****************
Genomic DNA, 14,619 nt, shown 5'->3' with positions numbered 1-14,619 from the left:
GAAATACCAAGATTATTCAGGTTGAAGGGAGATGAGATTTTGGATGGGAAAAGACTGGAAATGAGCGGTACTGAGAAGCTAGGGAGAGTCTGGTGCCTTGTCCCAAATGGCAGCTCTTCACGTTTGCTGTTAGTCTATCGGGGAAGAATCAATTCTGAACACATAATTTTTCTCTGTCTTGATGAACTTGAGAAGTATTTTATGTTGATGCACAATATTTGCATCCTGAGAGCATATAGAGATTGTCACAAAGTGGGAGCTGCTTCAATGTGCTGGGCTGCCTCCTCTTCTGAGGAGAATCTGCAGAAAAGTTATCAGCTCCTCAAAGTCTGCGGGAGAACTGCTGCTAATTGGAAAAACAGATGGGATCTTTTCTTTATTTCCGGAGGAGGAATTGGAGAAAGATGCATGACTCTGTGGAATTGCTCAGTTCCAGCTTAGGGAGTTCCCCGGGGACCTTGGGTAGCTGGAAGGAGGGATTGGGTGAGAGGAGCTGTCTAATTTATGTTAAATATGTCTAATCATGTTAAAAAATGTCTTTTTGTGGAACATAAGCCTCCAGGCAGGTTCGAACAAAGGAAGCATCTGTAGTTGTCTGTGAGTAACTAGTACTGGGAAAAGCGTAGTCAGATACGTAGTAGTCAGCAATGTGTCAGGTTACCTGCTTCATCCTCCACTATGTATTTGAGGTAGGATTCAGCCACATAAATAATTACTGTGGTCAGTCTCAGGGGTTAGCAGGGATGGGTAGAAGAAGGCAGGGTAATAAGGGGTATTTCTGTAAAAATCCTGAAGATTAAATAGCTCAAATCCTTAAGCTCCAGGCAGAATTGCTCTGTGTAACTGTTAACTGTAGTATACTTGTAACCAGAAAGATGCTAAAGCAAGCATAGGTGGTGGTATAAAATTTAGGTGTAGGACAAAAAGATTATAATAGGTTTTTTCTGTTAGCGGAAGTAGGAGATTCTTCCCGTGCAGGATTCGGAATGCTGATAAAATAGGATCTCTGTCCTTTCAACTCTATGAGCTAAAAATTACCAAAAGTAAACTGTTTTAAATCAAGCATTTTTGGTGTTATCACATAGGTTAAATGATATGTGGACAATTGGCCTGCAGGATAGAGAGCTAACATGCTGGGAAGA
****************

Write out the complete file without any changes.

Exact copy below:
Genomic DNA, 14,619 nt, shown 5'->3' with positions numbered 1-14,619 from the left:
GAAATACCAAGATTATTCAGGTTGAAGGGAGATGAGATTTTGGATGGGAAAAGACTGGAAATGAGCGGTACTGAGAAGCTAGGGAGAGTCTGGTGCCTTGTCCCAAATGGCAGCTCTTCACGTTTGCTGTTAGTCTATCGGGGAAGAATCAATTCTGAACACATAATTTTTCTCTGTCTTGATGAACTTGAGAAGTATTTTATGTTGATGCACAATATTTGCATCCTGAGAGCATATAGAGATTGTCACAAAGTGGGAGCTGCTTCAATGTGCTGGGCTGCCTCCTCTTCTGAGGAGAATCTGCAGAAAAGTTATCAGCTCCTCAAAGTCTGCGGGAGAACTGCTGCTAATTGGAAAAACAGATGGGATCTTTTCTTTATTTCCGGAGGAGGAATTGGAGAAAGATGCATGACTCTGTGGAATTGCTCAGTTCCAGCTTAGGGAGTTCCCCGGGGACCTTGGGTAGCTGGAAGGAGGGATTGGGTGAGAGGAGCTGTCTAATTTATGTTAAATATGTCTAATCATGTTAAAAAATGTCTTTTTGTGGAACATAAGCCTCCAGGCAGGTTCGAACAAAGGAAGCATCTGTAGTTGTCTGTGAGTAACTAGTACTGGGAAAAGCGTAGTCAGATACGTAGTAGTCAGCAATGTGTCAGGTTACCTGCTTCATCCTCCACTATGTATTTGAGGTAGGATTCAGCCACATAAATAATTACTGTGGTCAGTCTCAGGGGTTAGCAGGGATGGGTAGAAGAAGGCAGGGTAATAAGGGGTATTTCTGTAAAAATCCTGAAGATTAAATAGCTCAAATCCTTAAGCTCCAGGCAGAATTGCTCTGTGTAACTGTTAACTGTAGTATACTTGTAACCAGAAAGATGCTAAAGCAAGCATAGGTGGTGGTATAAAATTTAGGTGTAGGACAAAAAGATTATAATAGGTTTTTTCTGTTAGCGGAAGTAGGAGATTCTTCCCGTGCAGGATTCGGAATGCTGATAAAATAGGATCTCTGTCCTTTCAACTCTATGAGCTAAAAATTACCAAAAGTAAACTGTTTTAAATCAAGCATTTTTGGTGTTATCACATAGGTTAAATGATATGTGGACAATTGGCCTGCAGGATAGAGAGCTAACATGCTGGGAAGA